More deliveries without more payment messages

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Drivers for third-party delivery apps like Uber Eats, DoorDash, and GrubHub saw a spate of orders at the start of the coronavirus pandemic as restaurants closed for personal meals and customers largely determined to enjoy their meals at home.

Carryout and delivery orders have increased, but the surge in demand for their services hasn’t turned out to be a godsend, the drivers said.

More orders initially meant higher pay for many, but as more drivers joined the apps, competition increased and customers seemed less willing to sign a tip, drivers said. Services pay commissions based on the cost of an order, but drivers said that many orders are not worth taking without a tip.

DoorDash added 1.9 million new drivers between mid-March and September last year, a spokesman said.

“I feel like the people signing up for these services have seen quite a boost,” said Nate Vanderhoof, a 42-year-old Uber Eats driver from Columbus, Ohio. “It’s pretty easy to make money. You go out and drive when you want, stop when you want. There is no set schedule. “

Drivers said that despite a surge in business, they are making as much money as they were before the pandemic.

“It was better and worse,” said Alyssa Jones, 26, of Ashville, Ohio. Drivers get “more offers, but nobody wants to tip.”

Tips are crucial

Drivers for the delivery of food for third-party delivery apps are independent contractors who are paid per delivery and whose salaries depend more on the delivery volume – and tips – than on the hours worked.

“I’m on some of Uber’s Facebook pages, and that’s one of the complaints that there are a lot of ridesharing riders,” Vanderhoof said. “They’re talking about the good old days when there weren’t that many drivers, they were a lot busier and they’d make more money.”

The apps stated that the total number of tips received for drivers increased in 2020, according to statistics. At GrubHub and GrubHub’s own Seamless, customers tipped an average of 15% more, said company spokesman Grant Klinzman.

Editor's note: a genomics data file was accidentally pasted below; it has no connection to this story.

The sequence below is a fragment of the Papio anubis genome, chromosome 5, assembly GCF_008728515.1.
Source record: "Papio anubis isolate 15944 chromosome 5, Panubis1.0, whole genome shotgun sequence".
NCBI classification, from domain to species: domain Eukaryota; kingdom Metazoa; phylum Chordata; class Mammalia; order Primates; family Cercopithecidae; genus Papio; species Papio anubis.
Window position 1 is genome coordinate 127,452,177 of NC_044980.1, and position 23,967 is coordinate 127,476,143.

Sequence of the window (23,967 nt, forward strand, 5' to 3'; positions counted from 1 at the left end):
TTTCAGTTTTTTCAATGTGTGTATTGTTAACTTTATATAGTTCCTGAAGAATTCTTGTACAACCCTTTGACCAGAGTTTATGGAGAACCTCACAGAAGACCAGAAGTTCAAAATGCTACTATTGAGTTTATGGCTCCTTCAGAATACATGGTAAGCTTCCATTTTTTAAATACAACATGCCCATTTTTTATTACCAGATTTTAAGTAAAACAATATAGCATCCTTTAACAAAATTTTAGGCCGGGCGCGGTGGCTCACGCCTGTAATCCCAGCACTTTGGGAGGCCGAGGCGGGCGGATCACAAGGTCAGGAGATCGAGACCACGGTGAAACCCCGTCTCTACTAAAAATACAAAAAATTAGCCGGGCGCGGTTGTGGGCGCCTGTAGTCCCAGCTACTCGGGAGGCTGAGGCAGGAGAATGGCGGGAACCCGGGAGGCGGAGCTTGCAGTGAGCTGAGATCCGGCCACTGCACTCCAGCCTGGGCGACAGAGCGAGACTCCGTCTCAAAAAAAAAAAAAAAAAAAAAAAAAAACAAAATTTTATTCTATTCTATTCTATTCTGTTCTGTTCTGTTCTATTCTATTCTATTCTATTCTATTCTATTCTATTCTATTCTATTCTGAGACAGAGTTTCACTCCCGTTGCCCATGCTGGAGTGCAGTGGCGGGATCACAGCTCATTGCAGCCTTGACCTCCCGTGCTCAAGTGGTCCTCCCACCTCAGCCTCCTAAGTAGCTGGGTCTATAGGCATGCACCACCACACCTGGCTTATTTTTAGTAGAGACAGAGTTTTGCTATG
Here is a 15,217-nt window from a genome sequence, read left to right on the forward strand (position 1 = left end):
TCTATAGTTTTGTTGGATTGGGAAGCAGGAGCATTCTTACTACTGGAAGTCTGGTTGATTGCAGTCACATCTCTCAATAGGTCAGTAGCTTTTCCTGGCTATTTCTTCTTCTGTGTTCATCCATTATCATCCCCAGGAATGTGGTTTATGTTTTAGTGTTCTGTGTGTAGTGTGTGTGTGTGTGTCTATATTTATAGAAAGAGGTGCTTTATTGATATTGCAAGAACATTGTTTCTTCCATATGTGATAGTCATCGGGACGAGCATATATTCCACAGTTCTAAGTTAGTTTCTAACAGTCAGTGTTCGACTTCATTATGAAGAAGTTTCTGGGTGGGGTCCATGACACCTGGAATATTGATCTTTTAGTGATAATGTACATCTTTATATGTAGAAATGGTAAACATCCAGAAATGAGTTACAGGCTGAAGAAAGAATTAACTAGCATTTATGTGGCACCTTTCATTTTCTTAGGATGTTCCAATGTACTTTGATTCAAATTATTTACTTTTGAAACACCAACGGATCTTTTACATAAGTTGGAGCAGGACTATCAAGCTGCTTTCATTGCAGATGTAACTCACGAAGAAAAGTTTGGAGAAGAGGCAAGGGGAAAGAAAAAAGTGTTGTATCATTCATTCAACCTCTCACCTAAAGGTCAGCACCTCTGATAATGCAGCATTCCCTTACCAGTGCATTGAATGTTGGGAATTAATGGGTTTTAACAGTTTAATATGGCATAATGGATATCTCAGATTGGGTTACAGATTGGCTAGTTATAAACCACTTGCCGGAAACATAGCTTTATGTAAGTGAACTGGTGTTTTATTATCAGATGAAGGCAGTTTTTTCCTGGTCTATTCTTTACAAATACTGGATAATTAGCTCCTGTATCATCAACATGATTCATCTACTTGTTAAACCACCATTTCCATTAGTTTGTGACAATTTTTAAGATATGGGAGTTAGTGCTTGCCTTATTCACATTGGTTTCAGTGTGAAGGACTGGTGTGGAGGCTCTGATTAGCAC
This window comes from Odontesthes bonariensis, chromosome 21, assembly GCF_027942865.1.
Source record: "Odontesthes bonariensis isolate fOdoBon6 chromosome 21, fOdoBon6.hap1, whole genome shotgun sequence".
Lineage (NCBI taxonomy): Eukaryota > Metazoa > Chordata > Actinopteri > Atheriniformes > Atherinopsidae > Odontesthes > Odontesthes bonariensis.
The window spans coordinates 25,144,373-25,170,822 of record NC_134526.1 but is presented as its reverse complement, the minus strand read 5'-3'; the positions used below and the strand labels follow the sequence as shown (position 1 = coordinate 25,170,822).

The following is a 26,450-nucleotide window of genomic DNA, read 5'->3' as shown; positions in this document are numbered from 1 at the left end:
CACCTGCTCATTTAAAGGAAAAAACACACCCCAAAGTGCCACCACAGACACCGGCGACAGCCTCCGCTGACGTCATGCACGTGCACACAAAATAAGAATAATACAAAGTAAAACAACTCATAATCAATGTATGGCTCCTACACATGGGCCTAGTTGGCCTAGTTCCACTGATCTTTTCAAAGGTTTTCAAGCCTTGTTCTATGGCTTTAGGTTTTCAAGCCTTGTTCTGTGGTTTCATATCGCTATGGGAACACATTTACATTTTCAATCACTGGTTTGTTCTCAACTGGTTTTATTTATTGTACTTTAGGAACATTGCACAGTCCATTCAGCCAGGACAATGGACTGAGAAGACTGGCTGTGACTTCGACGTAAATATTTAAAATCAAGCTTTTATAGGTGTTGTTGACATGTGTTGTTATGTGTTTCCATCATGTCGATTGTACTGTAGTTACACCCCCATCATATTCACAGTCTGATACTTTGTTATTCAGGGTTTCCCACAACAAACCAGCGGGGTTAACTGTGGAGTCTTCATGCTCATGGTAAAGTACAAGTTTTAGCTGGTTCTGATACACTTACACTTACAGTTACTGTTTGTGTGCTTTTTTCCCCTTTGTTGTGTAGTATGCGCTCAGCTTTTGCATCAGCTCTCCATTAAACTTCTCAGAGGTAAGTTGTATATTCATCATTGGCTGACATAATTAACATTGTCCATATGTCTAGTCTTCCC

“If a diner previously tipped 20%, it would have tipped over 22% during the pandemic,” he said in an email.

Order sizes, which usually also mean higher peaks, have also increased after the coronavirus outbreak, he said.

Klinzman said the company does not release information about its wage rates, but stressed that GrubHub is helping drivers calculate their wage rate through its website.

Pay the bills

Most of the drivers contacted about this story said they work part-time and supplement income from other jobs. A minority said they rely on third-party delivery services to pay their bills. These are the drivers who said they fight the most.

Jones said she started shipping for GrubHub, UberEats and DoorDash after her daughter was diagnosed with autism. Frequent and irregularly scheduled doctor’s appointments made full-time employment with traditional working hours impossible.

“I couldn’t have a full-time job with her appointments and she needed extra help at home,” she said.

Third-party delivery services gave her the ability to work on her own schedule. When asked if she made enough to pay her bills, Jones said, “It depends on the tips, but most of the time it doesn’t.”

Jones said she often has to work long hours because customers are less generous and that she is pushing for bigger deliveries and bigger tips to make ends meet.

Vanderhoof drives for Uber and Uber Eats to supplement the income from his main job. But when he was unemployed for several months at the height of the pandemic, the apps were his only income.

“My goal in an eight-hour shift would be to make at least $ 100,” he said. But to do that, I would normally leave eight hours behind me.

Vanderhoof made enough to pay his bills, but it was tight.

“I’ve learned how to budget pretty well,” he said. “If I had big bills, I knew I had to drive more, stay outside longer and drive at the best times.”

Even so, Vanderhoof said he likes the work and feels that the money he makes more than makes up for the cost of gasoline and car maintenance. The service pays a commission for every delivery, but drivers are responsible for gasoline, car repairs and maintenance, and insurance.

Track expenses